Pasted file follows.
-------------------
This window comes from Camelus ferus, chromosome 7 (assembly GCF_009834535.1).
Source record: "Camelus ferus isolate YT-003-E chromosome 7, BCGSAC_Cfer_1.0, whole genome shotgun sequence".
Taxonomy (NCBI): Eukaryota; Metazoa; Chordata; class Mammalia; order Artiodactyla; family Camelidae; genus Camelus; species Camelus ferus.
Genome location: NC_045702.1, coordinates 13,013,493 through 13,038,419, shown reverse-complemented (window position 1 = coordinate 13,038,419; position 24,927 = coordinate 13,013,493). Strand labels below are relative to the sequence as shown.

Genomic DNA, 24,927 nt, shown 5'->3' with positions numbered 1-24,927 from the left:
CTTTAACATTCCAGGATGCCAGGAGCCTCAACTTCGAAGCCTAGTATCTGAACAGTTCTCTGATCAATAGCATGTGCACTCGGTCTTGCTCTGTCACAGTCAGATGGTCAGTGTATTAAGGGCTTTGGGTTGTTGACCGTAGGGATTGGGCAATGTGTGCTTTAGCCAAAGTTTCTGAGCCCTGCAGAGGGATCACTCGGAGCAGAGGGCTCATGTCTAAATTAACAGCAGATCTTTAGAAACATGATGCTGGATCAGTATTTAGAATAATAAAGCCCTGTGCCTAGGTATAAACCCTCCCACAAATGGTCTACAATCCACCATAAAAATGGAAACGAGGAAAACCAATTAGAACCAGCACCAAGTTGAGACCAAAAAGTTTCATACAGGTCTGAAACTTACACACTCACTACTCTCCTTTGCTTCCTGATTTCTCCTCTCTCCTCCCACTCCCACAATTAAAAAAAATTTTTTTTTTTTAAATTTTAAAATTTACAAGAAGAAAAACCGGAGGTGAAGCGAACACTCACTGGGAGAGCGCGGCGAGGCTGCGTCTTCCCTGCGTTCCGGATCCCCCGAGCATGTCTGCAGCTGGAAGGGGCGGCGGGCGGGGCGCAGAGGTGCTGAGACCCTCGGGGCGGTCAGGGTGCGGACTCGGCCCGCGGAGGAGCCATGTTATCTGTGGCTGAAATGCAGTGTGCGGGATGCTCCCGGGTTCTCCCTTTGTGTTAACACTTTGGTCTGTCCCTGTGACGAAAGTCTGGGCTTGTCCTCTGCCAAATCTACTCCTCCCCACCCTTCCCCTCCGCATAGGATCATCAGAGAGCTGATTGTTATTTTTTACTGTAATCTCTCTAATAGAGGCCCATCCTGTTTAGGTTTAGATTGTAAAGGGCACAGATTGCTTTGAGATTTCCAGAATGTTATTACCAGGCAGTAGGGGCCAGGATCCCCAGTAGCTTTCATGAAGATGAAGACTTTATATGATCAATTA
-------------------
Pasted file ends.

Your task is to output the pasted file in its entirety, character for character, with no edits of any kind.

This window comes from Camelus ferus, chromosome 7 (assembly GCF_009834535.1).
Source record: "Camelus ferus isolate YT-003-E chromosome 7, BCGSAC_Cfer_1.0, whole genome shotgun sequence".
Taxonomy (NCBI): Eukaryota; Metazoa; Chordata; class Mammalia; order Artiodactyla; family Camelidae; genus Camelus; species Camelus ferus.
Genome location: NC_045702.1, coordinates 13,013,493 through 13,038,419, shown reverse-complemented (window position 1 = coordinate 13,038,419; position 24,927 = coordinate 13,013,493). Strand labels below are relative to the sequence as shown.

Genomic DNA, 24,927 nt, shown 5'->3' with positions numbered 1-24,927 from the left:
CTTTAACATTCCAGGATGCCAGGAGCCTCAACTTCGAAGCCTAGTATCTGAACAGTTCTCTGATCAATAGCATGTGCACTCGGTCTTGCTCTGTCACAGTCAGATGGTCAGTGTATTAAGGGCTTTGGGTTGTTGACCGTAGGGATTGGGCAATGTGTGCTTTAGCCAAAGTTTCTGAGCCCTGCAGAGGGATCACTCGGAGCAGAGGGCTCATGTCTAAATTAACAGCAGATCTTTAGAAACATGATGCTGGATCAGTATTTAGAATAATAAAGCCCTGTGCCTAGGTATAAACCCTCCCACAAATGGTCTACAATCCACCATAAAAATGGAAACGAGGAAAACCAATTAGAACCAGCACCAAGTTGAGACCAAAAAGTTTCATACAGGTCTGAAACTTACACACTCACTACTCTCCTTTGCTTCCTGATTTCTCCTCTCTCCTCCCACTCCCACAATTAAAAAAAATTTTTTTTTTTTAAATTTTAAAATTTACAAGAAGAAAAACCGGAGGTGAAGCGAACACTCACTGGGAGAGCGCGGCGAGGCTGCGTCTTCCCTGCGTTCCGGATCCCCCGAGCATGTCTGCAGCTGGAAGGGGCGGCGGGCGGGGCGCAGAGGTGCTGAGACCCTCGGGGCGGTCAGGGTGCGGACTCGGCCCGCGGAGGAGCCATGTTATCTGTGGCTGAAATGCAGTGTGCGGGATGCTCCCGGGTTCTCCCTTTGTGTTAACACTTTGGTCTGTCCCTGTGACGAAAGTCTGGGCTTGTCCTCTGCCAAATCTACTCCTCCCCACCCTTCCCCTCCGCATAGGATCATCAGAGAGCTGATTGTTATTTTTTACTGTAATCTCTCTAATAGAGGCCCATCCTGTTTAGGTTTAGATTGTAAAGGGCACAGATTGCTTTGAGATTTCCAGAATGTTATTACCAGGCAGTAGGGGCCAGGATCCCCAGTAGCTTTCATGAAGATGAAGACTTTATATGATCAATTA